In my town, the Recreation council has the fall soccer registration in June. (I have no idea why they have it so early,) So, I asked #3 if he wanted to play and he danced around the house excitedly and said "yes".
The year before, I had signed #1 & #2 up to play on the same team and arranged for a therapeutic aid to help them on the field. However, the coach was not an "Autism sympathizer" and sent the aide away. "We can handle it" he said. And then he didn't handle it. He ignored the kids and just "Dealt" with having them subtract from the team's capacity to win. If he hadn't gone off to India right after making that decision, he would've received such a verbal scathing that he would've had to be scraped off the field, but he left for two weeks and left the assistant coaches in charge to follow through with his decision. I then had to be on the field with the boys and spent the majority of the season restraining myself from taking down the coach after he returned. I was grateful the two assistant coaches were willing to learn the strategies needed to help the boys; like making sure #1 stayed on the field.
I was determined not to repeat that experience, so I volunteered to coach. I played soccer as a kid, refereed in college and had lots of experience managing my own small team of five. Plus, back in the day, I used to run the kid's fitness parties at an aerobic studio, so I could handle large groups of kids. An added bonus: I got to order around a bunch of kids that weren't mine for a change.
As our first practice got closer, I started prepping him for the transition and that's when he informed me, "I hate soccer. I don't wanna play soccer." Great. Just freaking great. If I hadn't signed up to be coach, I would've pulled him from soccer. Now I had to figure out how to get this kid to play. Great. Just f-ing great.
#3 is the PDD/NOS kid who also has ODD (Oppositional Defiant Disorder). He is the most stubborn of the kids and when he chooses to rebel, he's not easy. I had to figure out a strategy for the soccer season. How was I going to get this kid, who swore he loved soccer two months ago, on the field now that he hates it?
I took a survey of motivators; things he liked that he'd work for. (In the autism world, we call these items motivators, incentives and rewards.) I really didn't want to sugar him up, I didn't want to go broke with toys and I didn't want to have a bunch of crap in my house. I took him to Target and asked him what he wanted to earn. He picked out mini-transformers, about $3.50 per robot.
Soccer was eight weeks. Practice and games were each once a week. I needed 16 Transformers. I'd rather buy beer. No chance you'd be happy with Bailey's in your milk? Once he agreed to the reward, then I put the demands in place."You have to play more than you sit, it must be no less than a 60/40 split. You need to be a good listener and do what your team-mates are doing. If you want to sit, you have to sit with the moms. You can't wander around the field and if I have to chase you down, you lose the reward." He agreed and we shook hands.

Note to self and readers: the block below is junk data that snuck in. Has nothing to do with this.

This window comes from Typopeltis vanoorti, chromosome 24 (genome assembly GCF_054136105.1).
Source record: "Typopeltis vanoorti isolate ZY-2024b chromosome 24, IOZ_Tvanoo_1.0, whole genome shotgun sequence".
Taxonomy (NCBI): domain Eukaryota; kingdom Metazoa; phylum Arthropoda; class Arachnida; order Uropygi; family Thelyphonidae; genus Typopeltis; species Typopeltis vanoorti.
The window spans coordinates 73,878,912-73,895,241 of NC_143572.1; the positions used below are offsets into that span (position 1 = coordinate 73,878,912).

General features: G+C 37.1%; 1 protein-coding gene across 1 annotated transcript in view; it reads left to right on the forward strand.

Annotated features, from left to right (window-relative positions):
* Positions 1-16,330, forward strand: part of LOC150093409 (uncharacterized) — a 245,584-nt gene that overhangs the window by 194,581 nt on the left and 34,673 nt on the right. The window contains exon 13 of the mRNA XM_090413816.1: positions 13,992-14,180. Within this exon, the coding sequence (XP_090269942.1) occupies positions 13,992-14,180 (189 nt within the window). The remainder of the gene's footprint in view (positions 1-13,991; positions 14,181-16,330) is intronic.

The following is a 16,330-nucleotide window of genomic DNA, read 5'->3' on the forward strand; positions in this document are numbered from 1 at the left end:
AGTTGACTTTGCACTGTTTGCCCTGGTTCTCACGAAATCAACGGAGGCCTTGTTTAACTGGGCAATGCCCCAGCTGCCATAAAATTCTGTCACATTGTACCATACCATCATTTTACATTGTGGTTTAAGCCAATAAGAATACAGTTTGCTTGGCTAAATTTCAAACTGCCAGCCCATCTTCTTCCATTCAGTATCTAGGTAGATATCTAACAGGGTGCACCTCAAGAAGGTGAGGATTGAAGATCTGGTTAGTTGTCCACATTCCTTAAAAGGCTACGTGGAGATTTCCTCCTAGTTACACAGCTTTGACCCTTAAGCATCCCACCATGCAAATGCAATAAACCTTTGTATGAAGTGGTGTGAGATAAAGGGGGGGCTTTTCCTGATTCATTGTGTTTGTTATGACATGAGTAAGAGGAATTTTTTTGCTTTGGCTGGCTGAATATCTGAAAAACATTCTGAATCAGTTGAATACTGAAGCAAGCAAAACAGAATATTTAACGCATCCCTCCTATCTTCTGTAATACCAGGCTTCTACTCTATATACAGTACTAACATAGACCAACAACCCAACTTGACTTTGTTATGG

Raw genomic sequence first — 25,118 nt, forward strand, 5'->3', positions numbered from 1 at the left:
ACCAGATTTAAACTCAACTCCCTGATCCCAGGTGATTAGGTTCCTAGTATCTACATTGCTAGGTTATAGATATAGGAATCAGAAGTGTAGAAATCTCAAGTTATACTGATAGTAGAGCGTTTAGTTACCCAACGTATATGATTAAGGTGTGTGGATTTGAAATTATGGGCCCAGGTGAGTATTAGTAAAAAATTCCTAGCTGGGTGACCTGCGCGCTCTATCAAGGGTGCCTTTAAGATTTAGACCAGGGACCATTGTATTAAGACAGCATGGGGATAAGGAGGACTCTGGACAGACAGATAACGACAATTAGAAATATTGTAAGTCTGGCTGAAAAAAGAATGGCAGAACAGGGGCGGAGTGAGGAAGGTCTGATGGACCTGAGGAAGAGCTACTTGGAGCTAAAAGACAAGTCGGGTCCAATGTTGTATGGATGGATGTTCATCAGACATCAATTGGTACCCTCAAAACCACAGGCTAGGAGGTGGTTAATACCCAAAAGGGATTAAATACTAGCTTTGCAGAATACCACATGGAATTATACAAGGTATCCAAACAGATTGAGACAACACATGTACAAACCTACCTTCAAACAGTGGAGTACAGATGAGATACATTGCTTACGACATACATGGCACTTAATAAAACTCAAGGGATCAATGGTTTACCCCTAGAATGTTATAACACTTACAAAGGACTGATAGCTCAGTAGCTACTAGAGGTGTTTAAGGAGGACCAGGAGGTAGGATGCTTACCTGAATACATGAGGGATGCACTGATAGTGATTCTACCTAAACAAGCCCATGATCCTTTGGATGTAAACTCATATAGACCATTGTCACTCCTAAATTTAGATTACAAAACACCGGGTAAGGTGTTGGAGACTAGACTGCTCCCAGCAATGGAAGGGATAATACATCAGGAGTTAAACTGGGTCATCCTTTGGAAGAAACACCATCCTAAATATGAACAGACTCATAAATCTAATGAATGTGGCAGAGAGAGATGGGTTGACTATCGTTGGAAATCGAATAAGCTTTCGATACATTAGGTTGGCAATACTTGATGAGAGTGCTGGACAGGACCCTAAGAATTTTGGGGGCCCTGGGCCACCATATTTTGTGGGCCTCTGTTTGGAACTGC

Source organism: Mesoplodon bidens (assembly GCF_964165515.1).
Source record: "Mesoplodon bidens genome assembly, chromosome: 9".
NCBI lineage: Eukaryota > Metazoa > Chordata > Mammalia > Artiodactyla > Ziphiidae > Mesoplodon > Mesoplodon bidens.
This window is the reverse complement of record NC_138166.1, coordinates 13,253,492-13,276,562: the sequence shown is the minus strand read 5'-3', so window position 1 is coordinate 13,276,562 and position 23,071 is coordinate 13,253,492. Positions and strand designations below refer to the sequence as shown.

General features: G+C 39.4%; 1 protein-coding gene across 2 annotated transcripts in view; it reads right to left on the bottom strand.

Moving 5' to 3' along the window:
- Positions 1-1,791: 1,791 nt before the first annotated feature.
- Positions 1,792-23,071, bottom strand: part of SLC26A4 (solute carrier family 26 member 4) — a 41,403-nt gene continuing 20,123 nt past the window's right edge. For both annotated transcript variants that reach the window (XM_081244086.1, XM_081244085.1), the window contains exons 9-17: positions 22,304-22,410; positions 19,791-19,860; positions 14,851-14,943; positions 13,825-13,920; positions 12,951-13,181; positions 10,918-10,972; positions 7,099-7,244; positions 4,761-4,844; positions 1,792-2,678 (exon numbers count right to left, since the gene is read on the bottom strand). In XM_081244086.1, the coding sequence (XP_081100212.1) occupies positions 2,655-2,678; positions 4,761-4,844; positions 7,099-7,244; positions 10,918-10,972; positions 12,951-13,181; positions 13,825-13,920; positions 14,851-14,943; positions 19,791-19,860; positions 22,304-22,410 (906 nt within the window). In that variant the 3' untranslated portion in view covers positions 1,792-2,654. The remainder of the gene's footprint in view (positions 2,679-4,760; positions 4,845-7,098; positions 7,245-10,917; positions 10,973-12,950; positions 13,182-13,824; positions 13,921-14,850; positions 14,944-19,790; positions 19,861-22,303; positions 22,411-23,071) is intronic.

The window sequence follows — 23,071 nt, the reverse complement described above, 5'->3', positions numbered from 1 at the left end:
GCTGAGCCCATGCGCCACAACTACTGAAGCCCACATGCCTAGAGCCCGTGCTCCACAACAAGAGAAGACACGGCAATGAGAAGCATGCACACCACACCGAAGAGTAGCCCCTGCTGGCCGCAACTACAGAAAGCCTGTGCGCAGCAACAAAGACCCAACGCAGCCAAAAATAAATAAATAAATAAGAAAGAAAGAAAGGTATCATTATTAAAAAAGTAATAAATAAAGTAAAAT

With fingers crossed and chilled beer in the fridge, the day of our first practice arrived. I let him pick out the first robot and hold it while I put on his uniform and cleats. If he earned it, he could only open it after practice, but it would have to stay in the car until then. He looked happy to hold the robot, but was anxious about meeting a bunch of kids he didn't know.
We had 10 kids on the team. I didn't have an official assistant coach, but I encouraged all the dads to be on the field and they were great. I let them be "in charge" of my kid. (Usually, kid's always do better listening to someone else.) The under six league had kids ages four to six and played six players on the field at one time without a goalie. I'm not a fan of a wild pack of kids running around the field, so I taught them zones. I utilized my informal ABA training and showed them a picture of the field and showed them their positions on the board. When they got on the field, it was much easier for them to function.
Over the course of the season, I taught them drills, zones, teamwork, ball control, our team-mate's names, team spirit, and that they had the capacity to be awesome. Every practice and game each player was greeted with a hug, a spin and some encouraging words. They were my boys. My sweet boys; some who were sports inclined and some who were not. I gave them all lots of positive feedback and laughed a lot. They were all so stinking cute. We had one kid who had just turned four. I spent most of the season trying to get him to run the right way. I had one kid who melted every practice and game and chose to sit out all but the last two games. I had two brothers, who I swear will be the next Payton & Eli; they are that talented. I had a little boy, yet to be diagnosed on my team. I gave him some extra love and talked his mom through the process of getting an ASD diagnosis. When my one anxiety ridden kid, who only played because I was coach, scored his very first goal during the last game of the season, I cried. My little guys went from a bunch of crazies to a team that only lost two games. They made coach proud.
There were days he didn't earn his robots. I told him, "you didn't play more than you sat and you were not a good listener." He only lost robots twice and then one day he just got better. Once he started to like the kids on the team, he looked forward to seeing them. The bonus, was that four kids from his team were at his school and one was even in his class. He had the bond with his team and together we had a bond, because I was coach.
When the season ended, #3 asked me, "Mom, can I play soccer again next year?" I looked at him and said, "Yes. But are you sure?" He nodded his head and said "yes, Coach." And that, was all I needed. Let's hope I can teach him the appeal of making sand art out of empty beer bottles by then. That would be a win-win.